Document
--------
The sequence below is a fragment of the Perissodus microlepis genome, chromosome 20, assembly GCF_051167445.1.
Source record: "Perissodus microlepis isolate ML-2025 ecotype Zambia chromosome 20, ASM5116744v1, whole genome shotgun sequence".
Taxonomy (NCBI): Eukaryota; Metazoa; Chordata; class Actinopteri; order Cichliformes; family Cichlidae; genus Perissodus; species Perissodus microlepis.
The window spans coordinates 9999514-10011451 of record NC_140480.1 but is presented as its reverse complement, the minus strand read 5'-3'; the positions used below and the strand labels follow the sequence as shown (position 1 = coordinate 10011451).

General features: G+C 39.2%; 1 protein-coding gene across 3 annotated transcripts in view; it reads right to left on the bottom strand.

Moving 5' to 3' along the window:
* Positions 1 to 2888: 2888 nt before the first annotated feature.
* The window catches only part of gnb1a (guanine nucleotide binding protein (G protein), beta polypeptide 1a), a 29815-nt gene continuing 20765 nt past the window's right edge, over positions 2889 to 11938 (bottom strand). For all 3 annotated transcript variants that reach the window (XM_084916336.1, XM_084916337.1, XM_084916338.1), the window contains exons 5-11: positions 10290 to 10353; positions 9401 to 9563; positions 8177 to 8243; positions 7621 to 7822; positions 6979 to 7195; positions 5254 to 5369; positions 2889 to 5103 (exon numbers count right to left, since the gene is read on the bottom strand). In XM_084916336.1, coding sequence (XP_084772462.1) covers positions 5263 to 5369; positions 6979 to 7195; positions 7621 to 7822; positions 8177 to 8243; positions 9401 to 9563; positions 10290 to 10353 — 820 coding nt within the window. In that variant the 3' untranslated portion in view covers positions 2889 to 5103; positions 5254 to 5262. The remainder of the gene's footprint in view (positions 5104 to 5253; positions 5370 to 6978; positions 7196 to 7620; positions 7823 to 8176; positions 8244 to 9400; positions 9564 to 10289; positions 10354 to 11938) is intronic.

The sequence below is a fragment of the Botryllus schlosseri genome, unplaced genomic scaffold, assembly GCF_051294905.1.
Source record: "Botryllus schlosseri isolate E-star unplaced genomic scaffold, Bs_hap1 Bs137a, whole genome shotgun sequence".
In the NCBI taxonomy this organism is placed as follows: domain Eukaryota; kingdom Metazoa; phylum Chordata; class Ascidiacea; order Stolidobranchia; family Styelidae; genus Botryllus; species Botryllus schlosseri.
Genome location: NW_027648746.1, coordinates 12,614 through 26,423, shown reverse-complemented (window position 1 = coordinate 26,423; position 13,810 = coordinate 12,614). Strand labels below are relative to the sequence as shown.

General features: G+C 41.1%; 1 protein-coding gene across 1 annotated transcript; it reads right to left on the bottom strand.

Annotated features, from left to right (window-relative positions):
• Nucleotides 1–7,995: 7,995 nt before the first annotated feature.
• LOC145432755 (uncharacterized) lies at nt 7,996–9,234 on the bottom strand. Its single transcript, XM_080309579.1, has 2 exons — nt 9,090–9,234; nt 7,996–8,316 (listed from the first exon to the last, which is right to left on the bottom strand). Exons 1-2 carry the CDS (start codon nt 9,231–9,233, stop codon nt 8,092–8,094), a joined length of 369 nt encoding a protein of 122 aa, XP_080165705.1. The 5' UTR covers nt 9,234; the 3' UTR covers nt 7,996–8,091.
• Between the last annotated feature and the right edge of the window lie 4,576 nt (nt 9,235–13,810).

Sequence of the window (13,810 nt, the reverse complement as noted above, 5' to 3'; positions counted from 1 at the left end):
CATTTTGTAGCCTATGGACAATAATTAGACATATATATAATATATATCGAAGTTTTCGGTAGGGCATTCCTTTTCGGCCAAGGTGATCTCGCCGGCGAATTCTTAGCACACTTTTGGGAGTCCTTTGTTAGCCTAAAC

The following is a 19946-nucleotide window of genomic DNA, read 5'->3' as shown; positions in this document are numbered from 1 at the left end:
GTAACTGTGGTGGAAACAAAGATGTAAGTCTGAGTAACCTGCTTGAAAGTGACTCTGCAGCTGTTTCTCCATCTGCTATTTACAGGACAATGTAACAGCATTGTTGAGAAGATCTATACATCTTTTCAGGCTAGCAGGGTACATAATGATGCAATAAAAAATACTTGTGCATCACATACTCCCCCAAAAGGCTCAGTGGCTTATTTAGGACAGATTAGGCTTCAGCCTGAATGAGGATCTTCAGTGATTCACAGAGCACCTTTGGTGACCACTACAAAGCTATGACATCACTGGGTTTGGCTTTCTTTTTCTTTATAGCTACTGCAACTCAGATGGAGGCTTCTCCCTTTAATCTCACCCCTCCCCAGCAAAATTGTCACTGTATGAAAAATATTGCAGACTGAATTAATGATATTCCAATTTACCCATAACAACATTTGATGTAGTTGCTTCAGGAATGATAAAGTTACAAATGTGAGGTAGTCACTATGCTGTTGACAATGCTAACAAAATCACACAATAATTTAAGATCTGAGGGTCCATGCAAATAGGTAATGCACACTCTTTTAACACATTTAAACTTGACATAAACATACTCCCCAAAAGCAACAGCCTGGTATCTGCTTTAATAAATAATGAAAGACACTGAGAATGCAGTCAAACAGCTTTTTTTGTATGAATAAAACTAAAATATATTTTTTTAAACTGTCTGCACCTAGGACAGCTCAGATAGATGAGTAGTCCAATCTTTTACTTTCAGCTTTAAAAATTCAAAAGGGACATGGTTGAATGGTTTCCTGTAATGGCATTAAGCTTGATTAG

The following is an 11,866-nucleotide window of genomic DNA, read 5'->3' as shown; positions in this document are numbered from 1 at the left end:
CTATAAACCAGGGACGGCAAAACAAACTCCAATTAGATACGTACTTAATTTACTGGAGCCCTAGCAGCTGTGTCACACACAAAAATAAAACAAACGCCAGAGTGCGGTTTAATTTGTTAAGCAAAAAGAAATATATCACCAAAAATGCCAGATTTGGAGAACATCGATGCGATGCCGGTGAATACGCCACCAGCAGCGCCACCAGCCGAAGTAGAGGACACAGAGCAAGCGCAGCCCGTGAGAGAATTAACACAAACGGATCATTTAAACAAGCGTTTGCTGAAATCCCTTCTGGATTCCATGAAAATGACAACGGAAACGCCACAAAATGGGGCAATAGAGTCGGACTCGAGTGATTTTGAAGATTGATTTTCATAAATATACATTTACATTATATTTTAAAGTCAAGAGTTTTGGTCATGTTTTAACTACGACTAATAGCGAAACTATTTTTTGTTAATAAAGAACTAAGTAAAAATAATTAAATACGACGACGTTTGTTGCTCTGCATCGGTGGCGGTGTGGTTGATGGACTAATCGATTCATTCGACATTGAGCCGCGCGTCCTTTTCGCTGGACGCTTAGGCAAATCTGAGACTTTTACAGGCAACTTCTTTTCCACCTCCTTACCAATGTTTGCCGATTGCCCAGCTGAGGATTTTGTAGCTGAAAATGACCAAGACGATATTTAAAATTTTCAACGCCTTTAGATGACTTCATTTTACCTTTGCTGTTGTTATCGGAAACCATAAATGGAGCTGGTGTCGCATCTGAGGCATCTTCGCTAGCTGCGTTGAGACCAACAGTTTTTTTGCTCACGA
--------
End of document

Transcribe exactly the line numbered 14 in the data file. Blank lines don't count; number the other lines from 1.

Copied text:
Annotated features, from left to right (window-relative positions):